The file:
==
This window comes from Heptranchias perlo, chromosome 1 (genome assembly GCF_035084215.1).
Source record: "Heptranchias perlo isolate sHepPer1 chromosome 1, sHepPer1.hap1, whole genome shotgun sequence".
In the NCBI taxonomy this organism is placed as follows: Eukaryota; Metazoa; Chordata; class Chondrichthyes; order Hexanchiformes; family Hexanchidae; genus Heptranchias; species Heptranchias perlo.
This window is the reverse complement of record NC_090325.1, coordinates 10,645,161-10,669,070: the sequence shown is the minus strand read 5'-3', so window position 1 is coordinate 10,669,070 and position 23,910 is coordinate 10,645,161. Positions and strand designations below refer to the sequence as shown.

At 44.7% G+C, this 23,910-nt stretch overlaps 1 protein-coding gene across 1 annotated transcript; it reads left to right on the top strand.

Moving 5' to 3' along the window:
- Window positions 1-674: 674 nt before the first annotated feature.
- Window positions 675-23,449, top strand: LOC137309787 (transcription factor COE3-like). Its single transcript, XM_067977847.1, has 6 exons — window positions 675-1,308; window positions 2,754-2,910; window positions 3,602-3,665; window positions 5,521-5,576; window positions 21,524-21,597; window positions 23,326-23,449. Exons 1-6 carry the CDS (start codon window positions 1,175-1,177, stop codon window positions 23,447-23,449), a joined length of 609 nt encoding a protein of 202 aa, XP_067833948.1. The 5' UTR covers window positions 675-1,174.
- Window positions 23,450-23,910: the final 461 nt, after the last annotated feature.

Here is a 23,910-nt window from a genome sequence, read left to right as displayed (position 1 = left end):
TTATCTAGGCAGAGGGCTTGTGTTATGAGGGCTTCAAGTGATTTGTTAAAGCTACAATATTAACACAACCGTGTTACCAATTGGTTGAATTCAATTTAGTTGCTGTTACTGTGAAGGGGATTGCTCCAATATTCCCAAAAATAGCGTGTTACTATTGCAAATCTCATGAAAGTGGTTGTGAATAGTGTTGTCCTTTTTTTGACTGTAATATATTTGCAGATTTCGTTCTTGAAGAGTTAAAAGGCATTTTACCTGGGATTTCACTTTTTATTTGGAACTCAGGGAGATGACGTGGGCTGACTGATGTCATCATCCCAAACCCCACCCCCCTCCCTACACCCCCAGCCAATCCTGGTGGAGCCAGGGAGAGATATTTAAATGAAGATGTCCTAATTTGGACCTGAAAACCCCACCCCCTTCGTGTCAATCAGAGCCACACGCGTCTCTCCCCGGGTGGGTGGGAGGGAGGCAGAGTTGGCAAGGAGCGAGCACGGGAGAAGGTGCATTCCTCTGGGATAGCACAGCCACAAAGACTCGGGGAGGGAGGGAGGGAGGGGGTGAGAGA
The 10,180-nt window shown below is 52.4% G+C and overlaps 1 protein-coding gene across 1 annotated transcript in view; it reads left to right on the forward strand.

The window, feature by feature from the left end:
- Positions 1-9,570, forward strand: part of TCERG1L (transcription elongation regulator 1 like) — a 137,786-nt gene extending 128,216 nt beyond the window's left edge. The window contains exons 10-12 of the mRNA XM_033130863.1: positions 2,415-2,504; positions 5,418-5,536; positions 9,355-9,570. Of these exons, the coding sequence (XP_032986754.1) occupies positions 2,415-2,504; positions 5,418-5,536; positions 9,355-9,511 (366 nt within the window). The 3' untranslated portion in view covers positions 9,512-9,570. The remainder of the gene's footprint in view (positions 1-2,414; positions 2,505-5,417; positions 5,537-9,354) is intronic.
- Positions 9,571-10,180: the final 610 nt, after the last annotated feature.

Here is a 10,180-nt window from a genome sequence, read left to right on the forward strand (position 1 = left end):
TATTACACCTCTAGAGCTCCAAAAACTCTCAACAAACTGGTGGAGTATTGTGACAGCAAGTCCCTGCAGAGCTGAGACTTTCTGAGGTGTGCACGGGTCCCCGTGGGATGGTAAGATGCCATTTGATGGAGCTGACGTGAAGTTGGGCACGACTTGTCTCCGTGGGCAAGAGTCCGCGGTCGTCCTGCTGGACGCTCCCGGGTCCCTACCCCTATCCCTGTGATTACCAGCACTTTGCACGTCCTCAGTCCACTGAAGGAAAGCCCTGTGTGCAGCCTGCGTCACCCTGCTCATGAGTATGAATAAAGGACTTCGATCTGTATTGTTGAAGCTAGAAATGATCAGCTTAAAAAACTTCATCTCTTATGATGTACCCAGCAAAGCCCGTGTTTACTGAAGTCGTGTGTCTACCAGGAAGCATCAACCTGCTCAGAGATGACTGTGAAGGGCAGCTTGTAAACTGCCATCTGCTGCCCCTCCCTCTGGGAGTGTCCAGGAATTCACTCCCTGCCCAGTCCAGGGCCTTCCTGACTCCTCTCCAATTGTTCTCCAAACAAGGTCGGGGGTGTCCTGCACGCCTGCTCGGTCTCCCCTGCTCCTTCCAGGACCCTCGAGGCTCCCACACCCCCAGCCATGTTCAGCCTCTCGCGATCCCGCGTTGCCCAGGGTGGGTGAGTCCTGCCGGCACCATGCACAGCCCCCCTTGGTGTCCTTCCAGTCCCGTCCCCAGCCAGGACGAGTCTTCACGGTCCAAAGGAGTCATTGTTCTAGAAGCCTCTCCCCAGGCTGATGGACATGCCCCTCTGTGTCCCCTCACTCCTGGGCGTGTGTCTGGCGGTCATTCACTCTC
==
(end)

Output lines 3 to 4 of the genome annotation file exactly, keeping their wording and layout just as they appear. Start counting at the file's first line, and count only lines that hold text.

In the NCBI taxonomy this organism is placed as follows: Eukaryota; Metazoa; Chordata; class Chondrichthyes; order Hexanchiformes; family Hexanchidae; genus Heptranchias; species Heptranchias perlo.
This window is the reverse complement of record NC_090325.1, coordinates 10,645,161-10,669,070: the sequence shown is the minus strand read 5'-3', so window position 1 is coordinate 10,669,070 and position 23,910 is coordinate 10,645,161. Positions and strand designations below refer to the sequence as shown.